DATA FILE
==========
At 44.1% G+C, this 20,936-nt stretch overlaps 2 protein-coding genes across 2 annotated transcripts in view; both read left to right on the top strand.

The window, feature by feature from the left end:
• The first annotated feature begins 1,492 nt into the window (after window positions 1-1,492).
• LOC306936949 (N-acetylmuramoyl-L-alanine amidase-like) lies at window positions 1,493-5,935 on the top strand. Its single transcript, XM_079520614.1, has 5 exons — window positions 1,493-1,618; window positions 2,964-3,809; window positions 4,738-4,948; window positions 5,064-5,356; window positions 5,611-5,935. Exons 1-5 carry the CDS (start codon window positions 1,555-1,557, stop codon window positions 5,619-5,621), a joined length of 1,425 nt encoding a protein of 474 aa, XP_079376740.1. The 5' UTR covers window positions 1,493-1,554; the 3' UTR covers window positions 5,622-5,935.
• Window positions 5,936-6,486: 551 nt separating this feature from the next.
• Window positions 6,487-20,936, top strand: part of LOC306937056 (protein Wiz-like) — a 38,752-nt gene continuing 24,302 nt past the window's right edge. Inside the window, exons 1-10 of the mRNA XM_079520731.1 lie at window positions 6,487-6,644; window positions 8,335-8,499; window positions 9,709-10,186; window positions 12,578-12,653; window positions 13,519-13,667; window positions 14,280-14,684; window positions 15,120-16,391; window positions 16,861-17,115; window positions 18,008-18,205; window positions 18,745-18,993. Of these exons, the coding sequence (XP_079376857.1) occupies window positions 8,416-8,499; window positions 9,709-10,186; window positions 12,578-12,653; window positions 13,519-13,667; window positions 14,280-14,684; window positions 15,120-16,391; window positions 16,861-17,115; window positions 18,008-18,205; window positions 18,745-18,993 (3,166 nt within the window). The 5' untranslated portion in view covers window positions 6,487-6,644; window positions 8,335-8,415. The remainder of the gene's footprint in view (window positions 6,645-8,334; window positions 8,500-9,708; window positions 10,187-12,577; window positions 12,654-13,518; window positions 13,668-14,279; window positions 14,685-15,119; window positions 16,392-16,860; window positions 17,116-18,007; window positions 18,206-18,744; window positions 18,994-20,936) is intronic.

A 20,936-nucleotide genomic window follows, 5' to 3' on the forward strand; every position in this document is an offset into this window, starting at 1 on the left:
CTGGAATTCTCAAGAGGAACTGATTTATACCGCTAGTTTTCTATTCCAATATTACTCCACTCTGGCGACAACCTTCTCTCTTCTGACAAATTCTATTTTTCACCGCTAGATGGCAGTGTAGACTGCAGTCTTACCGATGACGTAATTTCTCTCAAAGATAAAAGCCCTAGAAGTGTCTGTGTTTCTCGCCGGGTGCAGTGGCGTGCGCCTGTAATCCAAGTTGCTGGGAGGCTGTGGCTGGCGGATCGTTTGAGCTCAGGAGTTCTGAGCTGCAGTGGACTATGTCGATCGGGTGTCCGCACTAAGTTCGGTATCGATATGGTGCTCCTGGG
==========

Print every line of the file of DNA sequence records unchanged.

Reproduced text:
At 44.1% G+C, this 20,936-nt stretch overlaps 2 protein-coding genes across 2 annotated transcripts in view; both read left to right on the top strand.

The window, feature by feature from the left end:
• The first annotated feature begins 1,492 nt into the window (after window positions 1-1,492).
• LOC306936949 (N-acetylmuramoyl-L-alanine amidase-like) lies at window positions 1,493-5,935 on the top strand. Its single transcript, XM_079520614.1, has 5 exons — window positions 1,493-1,618; window positions 2,964-3,809; window positions 4,738-4,948; window positions 5,064-5,356; window positions 5,611-5,935. Exons 1-5 carry the CDS (start codon window positions 1,555-1,557, stop codon window positions 5,619-5,621), a joined length of 1,425 nt encoding a protein of 474 aa, XP_079376740.1. The 5' UTR covers window positions 1,493-1,554; the 3' UTR covers window positions 5,622-5,935.
• Window positions 5,936-6,486: 551 nt separating this feature from the next.
• Window positions 6,487-20,936, top strand: part of LOC306937056 (protein Wiz-like) — a 38,752-nt gene continuing 24,302 nt past the window's right edge. Inside the window, exons 1-10 of the mRNA XM_079520731.1 lie at window positions 6,487-6,644; window positions 8,335-8,499; window positions 9,709-10,186; window positions 12,578-12,653; window positions 13,519-13,667; window positions 14,280-14,684; window positions 15,120-16,391; window positions 16,861-17,115; window positions 18,008-18,205; window positions 18,745-18,993. Of these exons, the coding sequence (XP_079376857.1) occupies window positions 8,416-8,499; window positions 9,709-10,186; window positions 12,578-12,653; window positions 13,519-13,667; window positions 14,280-14,684; window positions 15,120-16,391; window positions 16,861-17,115; window positions 18,008-18,205; window positions 18,745-18,993 (3,166 nt within the window). The 5' untranslated portion in view covers window positions 6,487-6,644; window positions 8,335-8,415. The remainder of the gene's footprint in view (window positions 6,645-8,334; window positions 8,500-9,708; window positions 10,187-12,577; window positions 12,654-13,518; window positions 13,668-14,279; window positions 14,685-15,119; window positions 16,392-16,860; window positions 17,116-18,007; window positions 18,206-18,744; window positions 18,994-20,936) is intronic.

A 20,936-nucleotide genomic window follows, 5' to 3' on the forward strand; every position in this document is an offset into this window, starting at 1 on the left:
CTGGAATTCTCAAGAGGAACTGATTTATACCGCTAGTTTTCTATTCCAATATTACTCCACTCTGGCGACAACCTTCTCTCTTCTGACAAATTCTATTTTTCACCGCTAGATGGCAGTGTAGACTGCAGTCTTACCGATGACGTAATTTCTCTCAAAGATAAAAGCCCTAGAAGTGTCTGTGTTTCTCGCCGGGTGCAGTGGCGTGCGCCTGTAATCCAAGTTGCTGGGAGGCTGTGGCTGGCGGATCGTTTGAGCTCAGGAGTTCTGAGCTGCAGTGGACTATGTCGATCGGGTGTCCGCACTAAGTTCGGTATCGATATGGTGCTCCTGGG